We had a stellar cast:  Hank Adams, Karen Culliver, Larry Lederman, Derrell Maury, Kit Smythe, Bobbi Stamm, and Robert Towers.   Our talented director, Cate Caplin, is especially renowned for her choreography.   Our limited budget didn’t allocate for a dialogue coach.  Next time, we’ll prepare a more realistic budget, just in case.   With a director/choreographer at the helm, the break-out numbers added great entertainment value to a serious subject.  We were blessed with amazing sound and lighting for our almost-bare stage set, thanks to Bob Scales, Will Scheussler, and Tim Davis.

For subsequent theatrical productions, it will be an advantage to have a music director to work with the arranger, a vocal coach, and a separate accompanist.  I asked a lot from Sean Paxton, who did it all.  He was always there for me and the production.

If you choose to write a play—with or without music―about something as devastating as loss, here are a few suggestions:

1)      Make sure you’re healed before you begin the final draft.  

2)      Make sure you’re well-heeled before you decide to produce it yourself.

3)      Have skin-thickening treatments before you go into production―and booster shots during.

4)      Ask prospective directors how much experience they have with autobiographical material by a living playwright.  If the prospect has no or little experience, continue interviewing.   Otherwise you will spend rehearsals wondering whether you expressed your feelings authentically.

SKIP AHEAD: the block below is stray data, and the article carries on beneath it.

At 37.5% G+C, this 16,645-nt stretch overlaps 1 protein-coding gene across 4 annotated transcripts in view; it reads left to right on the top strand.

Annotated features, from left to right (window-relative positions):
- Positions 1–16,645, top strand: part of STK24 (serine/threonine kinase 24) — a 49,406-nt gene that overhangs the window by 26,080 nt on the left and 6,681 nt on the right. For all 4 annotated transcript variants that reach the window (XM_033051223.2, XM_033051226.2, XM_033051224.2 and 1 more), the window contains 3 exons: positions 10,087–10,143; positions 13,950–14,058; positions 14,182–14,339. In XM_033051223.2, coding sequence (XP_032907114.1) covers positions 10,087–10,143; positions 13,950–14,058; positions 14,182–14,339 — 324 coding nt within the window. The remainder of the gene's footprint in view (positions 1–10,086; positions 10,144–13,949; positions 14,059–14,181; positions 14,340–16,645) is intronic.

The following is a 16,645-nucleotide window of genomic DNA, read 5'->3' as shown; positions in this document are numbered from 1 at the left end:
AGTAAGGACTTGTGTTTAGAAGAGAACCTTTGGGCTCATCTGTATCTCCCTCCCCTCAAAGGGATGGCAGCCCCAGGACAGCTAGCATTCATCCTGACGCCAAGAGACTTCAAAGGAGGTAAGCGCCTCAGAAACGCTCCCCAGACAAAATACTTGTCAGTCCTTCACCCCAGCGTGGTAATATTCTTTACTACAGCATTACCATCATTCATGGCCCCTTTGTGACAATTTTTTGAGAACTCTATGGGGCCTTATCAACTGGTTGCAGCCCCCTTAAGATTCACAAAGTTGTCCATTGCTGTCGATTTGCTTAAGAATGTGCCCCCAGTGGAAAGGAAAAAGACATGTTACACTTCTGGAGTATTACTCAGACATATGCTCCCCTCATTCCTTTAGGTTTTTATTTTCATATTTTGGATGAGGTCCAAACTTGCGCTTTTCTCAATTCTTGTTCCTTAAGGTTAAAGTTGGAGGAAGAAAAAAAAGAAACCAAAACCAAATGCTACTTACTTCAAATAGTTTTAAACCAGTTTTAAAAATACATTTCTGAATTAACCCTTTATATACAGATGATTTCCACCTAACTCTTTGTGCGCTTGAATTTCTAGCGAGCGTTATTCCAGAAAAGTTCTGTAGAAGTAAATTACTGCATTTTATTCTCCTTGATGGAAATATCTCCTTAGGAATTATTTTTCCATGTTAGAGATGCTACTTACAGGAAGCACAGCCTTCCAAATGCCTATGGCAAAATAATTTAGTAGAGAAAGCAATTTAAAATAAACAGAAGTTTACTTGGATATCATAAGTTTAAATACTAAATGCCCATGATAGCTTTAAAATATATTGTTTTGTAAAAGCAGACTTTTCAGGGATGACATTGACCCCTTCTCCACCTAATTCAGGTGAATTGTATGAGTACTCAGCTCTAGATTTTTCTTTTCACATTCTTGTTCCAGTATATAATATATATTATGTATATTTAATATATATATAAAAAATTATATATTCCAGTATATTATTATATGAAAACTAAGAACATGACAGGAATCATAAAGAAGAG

5)      Accept in advance that your deepest emotions will not be portrayed exactly the way you experienced and subsequently wrote about them.   They will be skillfully acted, but not relived.

6)      Be prepared for what can be a painful script-pruning process.   Avoid making snap decisions (especially when the cast is within earshot) that you might live to regret.   Don’t be deferential unless you’ve given it a lot of thought.

As we know, real-life feelings are not well-organized.  Sometimes they come on like a steamroller and sometimes with pauses.   Sometimes they sneak up and leave you in tears.  Sometimes they hit like a sledge hammer and leave you breathless.   In spite of a magnificent cast and director, here’s a heads-up.  You wrote about loss, your emotions.   Expect bumps in the road.  You may clearly indicate a pause in the script, but the director will see it differently and allow or encourage an actor to take liberties.  Conversely, the feelings that you wanted delivered with sledge-hammer impact may end up with pauses wide enough to drive a truck through.   That’s show biz.

While you’re writing, bear in mind the actual sequence of events in your life might not work onstage or not leave time for costume changes.    You’re likely to hear, “I’d like to relocate (or cut, heaven forbid!) this scene.”  And you’re likely to say, “But that’s not the way it happened!”    

Since Sonny and I collaborated, the goal was to represent our experiences and those of our friends.   I did the physical work.  I wrote the book and lyrics (with contributions by Sonny) and composed the music.   I relived my loss over a six-year period through the words and music.   At times my guts were wrenched into knots and/or boiled into menudo―during rehearsals and performances as well.

 Said and done:  this is the life I choose.

                            June August